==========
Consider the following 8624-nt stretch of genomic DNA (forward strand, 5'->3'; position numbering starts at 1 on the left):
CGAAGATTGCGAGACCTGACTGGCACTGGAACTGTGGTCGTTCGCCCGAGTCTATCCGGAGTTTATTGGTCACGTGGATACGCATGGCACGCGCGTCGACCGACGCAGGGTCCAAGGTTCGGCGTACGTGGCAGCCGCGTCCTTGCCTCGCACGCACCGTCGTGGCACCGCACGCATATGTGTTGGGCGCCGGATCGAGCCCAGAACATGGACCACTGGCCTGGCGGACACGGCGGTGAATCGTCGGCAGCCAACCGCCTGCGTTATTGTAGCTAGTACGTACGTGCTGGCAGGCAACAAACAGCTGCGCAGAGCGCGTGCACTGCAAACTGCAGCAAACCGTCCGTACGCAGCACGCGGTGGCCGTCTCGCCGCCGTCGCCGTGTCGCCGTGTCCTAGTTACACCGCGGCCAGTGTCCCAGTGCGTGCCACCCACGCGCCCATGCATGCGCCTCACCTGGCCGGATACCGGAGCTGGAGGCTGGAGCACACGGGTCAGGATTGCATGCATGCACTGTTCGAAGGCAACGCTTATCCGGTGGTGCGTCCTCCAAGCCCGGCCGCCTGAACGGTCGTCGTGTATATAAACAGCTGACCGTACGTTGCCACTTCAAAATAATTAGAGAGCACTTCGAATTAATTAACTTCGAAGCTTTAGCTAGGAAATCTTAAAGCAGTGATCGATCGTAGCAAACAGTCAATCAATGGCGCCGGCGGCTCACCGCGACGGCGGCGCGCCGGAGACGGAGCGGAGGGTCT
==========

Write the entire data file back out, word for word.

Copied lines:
Consider the following 8624-nt stretch of genomic DNA (forward strand, 5'->3'; position numbering starts at 1 on the left):
CGAAGATTGCGAGACCTGACTGGCACTGGAACTGTGGTCGTTCGCCCGAGTCTATCCGGAGTTTATTGGTCACGTGGATACGCATGGCACGCGCGTCGACCGACGCAGGGTCCAAGGTTCGGCGTACGTGGCAGCCGCGTCCTTGCCTCGCACGCACCGTCGTGGCACCGCACGCATATGTGTTGGGCGCCGGATCGAGCCCAGAACATGGACCACTGGCCTGGCGGACACGGCGGTGAATCGTCGGCAGCCAACCGCCTGCGTTATTGTAGCTAGTACGTACGTGCTGGCAGGCAACAAACAGCTGCGCAGAGCGCGTGCACTGCAAACTGCAGCAAACCGTCCGTACGCAGCACGCGGTGGCCGTCTCGCCGCCGTCGCCGTGTCGCCGTGTCCTAGTTACACCGCGGCCAGTGTCCCAGTGCGTGCCACCCACGCGCCCATGCATGCGCCTCACCTGGCCGGATACCGGAGCTGGAGGCTGGAGCACACGGGTCAGGATTGCATGCATGCACTGTTCGAAGGCAACGCTTATCCGGTGGTGCGTCCTCCAAGCCCGGCCGCCTGAACGGTCGTCGTGTATATAAACAGCTGACCGTACGTTGCCACTTCAAAATAATTAGAGAGCACTTCGAATTAATTAACTTCGAAGCTTTAGCTAGGAAATCTTAAAGCAGTGATCGATCGTAGCAAACAGTCAATCAATGGCGCCGGCGGCTCACCGCGACGGCGGCGCGCCGGAGACGGAGCGGAGGGTCT